The dynamics of the relationship between young people with disability and their support worker is revealed in a new book launched in Lismore and Sydney by Southern Cross University’s Centre for Children and Young People.
‘Relationships and Recognition: Photos about working together’ is a collection of photos taken by 45 pairs of young people and support workers who have shared their stories, from across six sites around Australia, including Northern NSW, Sydney, and regional Victoria. The book is being launched in Sydney today (February 13) at Northcott's Parramatta office.
Locally, young people with disability and their support workers at RED Inc. in Lismore (where the book was launched on Friday February 10) and the Casino Neighbourhood Centre are featured.
The Relationships and Recognition Research Project is a collaborative research study exploring what helps young people with cognitive disability and their paid support workers in their work together.
The researchers wanted to know:
• When do they feel that they care for, respect and value each other?
• What happens when they don’t feel these things?
Young people were invited into the project along with their chosen support workers. They talked to researchers in interviews and then over several weeks took photos of the places they go and the things that matter to them.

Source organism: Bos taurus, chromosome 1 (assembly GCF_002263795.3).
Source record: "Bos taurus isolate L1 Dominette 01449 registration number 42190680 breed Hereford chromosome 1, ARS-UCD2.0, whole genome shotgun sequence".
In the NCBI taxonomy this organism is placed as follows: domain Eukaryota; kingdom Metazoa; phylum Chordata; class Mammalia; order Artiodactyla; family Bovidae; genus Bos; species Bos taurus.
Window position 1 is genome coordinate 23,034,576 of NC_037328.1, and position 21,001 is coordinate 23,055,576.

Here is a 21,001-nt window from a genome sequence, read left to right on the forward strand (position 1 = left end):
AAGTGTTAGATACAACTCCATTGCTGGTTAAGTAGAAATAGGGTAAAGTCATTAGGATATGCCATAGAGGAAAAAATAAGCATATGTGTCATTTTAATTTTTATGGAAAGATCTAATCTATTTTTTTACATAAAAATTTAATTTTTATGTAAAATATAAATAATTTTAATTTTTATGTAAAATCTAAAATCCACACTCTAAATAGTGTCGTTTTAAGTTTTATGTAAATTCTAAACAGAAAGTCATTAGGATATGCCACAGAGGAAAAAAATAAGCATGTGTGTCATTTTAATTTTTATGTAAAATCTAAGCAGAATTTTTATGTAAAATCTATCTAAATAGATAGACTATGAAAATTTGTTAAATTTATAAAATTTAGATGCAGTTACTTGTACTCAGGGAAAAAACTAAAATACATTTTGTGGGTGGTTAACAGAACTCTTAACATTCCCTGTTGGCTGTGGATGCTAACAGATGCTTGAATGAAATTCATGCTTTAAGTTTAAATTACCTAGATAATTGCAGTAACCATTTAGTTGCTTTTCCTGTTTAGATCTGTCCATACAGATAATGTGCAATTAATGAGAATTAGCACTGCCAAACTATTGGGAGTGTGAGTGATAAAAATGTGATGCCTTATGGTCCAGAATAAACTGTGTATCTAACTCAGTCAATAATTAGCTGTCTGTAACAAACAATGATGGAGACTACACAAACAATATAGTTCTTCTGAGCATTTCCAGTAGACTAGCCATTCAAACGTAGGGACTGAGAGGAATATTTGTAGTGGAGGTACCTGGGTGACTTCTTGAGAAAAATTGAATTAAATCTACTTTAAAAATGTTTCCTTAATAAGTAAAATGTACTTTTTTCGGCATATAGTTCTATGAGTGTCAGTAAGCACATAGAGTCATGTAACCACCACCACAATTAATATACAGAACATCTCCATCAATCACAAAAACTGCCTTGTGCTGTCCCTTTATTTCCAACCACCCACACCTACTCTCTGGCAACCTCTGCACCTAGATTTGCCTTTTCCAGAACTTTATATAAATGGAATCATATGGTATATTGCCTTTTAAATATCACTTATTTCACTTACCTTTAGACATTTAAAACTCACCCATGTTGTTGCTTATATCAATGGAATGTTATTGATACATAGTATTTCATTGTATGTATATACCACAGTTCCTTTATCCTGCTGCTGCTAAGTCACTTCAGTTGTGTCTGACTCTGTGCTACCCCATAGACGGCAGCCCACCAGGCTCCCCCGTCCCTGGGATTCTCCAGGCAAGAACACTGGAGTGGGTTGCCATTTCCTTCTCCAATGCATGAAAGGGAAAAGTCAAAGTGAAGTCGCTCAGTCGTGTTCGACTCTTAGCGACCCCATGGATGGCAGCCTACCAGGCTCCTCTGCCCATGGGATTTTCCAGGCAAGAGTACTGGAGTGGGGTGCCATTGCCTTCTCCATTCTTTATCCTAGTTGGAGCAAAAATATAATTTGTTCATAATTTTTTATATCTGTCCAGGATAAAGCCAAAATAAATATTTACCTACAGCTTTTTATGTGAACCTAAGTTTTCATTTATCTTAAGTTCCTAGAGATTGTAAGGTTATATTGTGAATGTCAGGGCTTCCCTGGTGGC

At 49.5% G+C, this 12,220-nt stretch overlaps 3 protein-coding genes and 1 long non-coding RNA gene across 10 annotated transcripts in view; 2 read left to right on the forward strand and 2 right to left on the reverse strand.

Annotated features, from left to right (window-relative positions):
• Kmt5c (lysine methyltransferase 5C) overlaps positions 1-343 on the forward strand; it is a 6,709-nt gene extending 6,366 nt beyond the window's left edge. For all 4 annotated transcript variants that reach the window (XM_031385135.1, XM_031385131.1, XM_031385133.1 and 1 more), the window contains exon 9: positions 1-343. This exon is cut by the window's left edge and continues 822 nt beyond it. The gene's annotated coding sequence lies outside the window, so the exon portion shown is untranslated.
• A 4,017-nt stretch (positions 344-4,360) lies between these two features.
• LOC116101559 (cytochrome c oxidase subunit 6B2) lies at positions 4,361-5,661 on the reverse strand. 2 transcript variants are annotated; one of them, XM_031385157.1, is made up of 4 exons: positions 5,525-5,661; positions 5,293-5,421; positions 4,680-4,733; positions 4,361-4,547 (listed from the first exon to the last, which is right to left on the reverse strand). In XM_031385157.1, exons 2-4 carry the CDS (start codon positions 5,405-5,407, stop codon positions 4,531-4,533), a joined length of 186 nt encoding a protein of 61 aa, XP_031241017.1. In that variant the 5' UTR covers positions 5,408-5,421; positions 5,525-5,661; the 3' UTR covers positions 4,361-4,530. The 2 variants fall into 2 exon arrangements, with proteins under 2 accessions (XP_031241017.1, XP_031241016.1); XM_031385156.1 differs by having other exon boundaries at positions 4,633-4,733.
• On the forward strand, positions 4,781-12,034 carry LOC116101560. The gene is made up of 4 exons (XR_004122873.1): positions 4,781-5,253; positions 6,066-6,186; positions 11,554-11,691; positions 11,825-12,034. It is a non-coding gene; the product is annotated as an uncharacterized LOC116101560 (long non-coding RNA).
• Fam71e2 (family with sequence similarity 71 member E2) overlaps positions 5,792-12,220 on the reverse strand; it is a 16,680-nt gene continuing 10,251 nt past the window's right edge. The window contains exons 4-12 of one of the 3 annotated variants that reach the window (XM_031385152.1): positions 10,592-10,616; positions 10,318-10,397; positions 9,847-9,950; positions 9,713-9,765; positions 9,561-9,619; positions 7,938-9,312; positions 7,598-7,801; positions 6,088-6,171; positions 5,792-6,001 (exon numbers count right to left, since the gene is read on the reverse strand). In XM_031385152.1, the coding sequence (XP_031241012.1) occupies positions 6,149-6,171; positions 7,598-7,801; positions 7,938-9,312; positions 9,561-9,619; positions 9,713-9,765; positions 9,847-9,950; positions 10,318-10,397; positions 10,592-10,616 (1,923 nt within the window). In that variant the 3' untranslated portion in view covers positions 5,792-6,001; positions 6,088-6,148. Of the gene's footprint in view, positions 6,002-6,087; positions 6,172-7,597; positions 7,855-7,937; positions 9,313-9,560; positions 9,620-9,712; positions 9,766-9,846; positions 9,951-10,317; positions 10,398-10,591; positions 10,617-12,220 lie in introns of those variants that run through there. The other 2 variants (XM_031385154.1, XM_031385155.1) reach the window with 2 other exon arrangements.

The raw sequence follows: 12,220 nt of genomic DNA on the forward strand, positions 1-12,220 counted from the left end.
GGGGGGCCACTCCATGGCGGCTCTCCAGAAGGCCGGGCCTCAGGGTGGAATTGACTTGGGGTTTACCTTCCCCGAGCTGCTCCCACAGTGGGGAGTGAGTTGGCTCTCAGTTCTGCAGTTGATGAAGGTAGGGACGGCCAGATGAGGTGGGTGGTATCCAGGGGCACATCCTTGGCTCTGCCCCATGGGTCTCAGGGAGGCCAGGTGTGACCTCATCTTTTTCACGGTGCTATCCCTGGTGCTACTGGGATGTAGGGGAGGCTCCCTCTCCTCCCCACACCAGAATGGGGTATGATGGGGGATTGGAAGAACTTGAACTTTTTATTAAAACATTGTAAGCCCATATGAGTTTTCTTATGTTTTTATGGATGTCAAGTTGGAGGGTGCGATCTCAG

Peter Dickson and his support worker Kaz Southon were involved in the project.
“Being on the project made me feel good: to take the photos of the signing choir, of my mum and Kaz’s granddaughters, and the movies with Amy and Amelia,” Peter said.
“I want to do it again! I’m glad to have had this opportunity.”
Kaz Southon said she gained a lot from the project.
“Being involved in this project I realised what a great community Pete has around him - I saw all these people who are really in Pete’s corner. I could see that yes they make Pete happy but I also saw how happy Pete makes them, too! This project was a really happy thing to do!”
Dr Sally Robinson from the Centre for Children and Young People was the lead investigator.
“Through talking with people and then seeing the photos they decided to take, we learned a lot about what matters to both young people and to workers,” Dr Robinson said.
“The importance of respect in relationships is clear, and the good humour and sense of companionship between many of the pairs comes through strongly in their photos.
“The book was developed so that the people in the project could see what mattered to people in other parts of the country who were also involved, and also to form a lasting token of thanks for their involvement.”
‘Relationships and Recognition: Photos about working together’ book is part of a larger project Young people with cognitive disability: relationships and paid support funded through the Australian Research Council Linkage Projects funding scheme. It will continue until 2018.
Partners in the project are the Southern Cross University Centre for Children and Young People, UNSW Social Policy Research Centre, University of Dundee, NSW Family and Community Services, Northcott, and National Disability Services.
Photo: Dr Sally Robinson at RED Inc. Lismore launching 'Relationships and Recognition: Photos about working together'.
Media contact: Sharlene King media officer, Southern Cross University, 02 6620 3508 or 0429 661 349.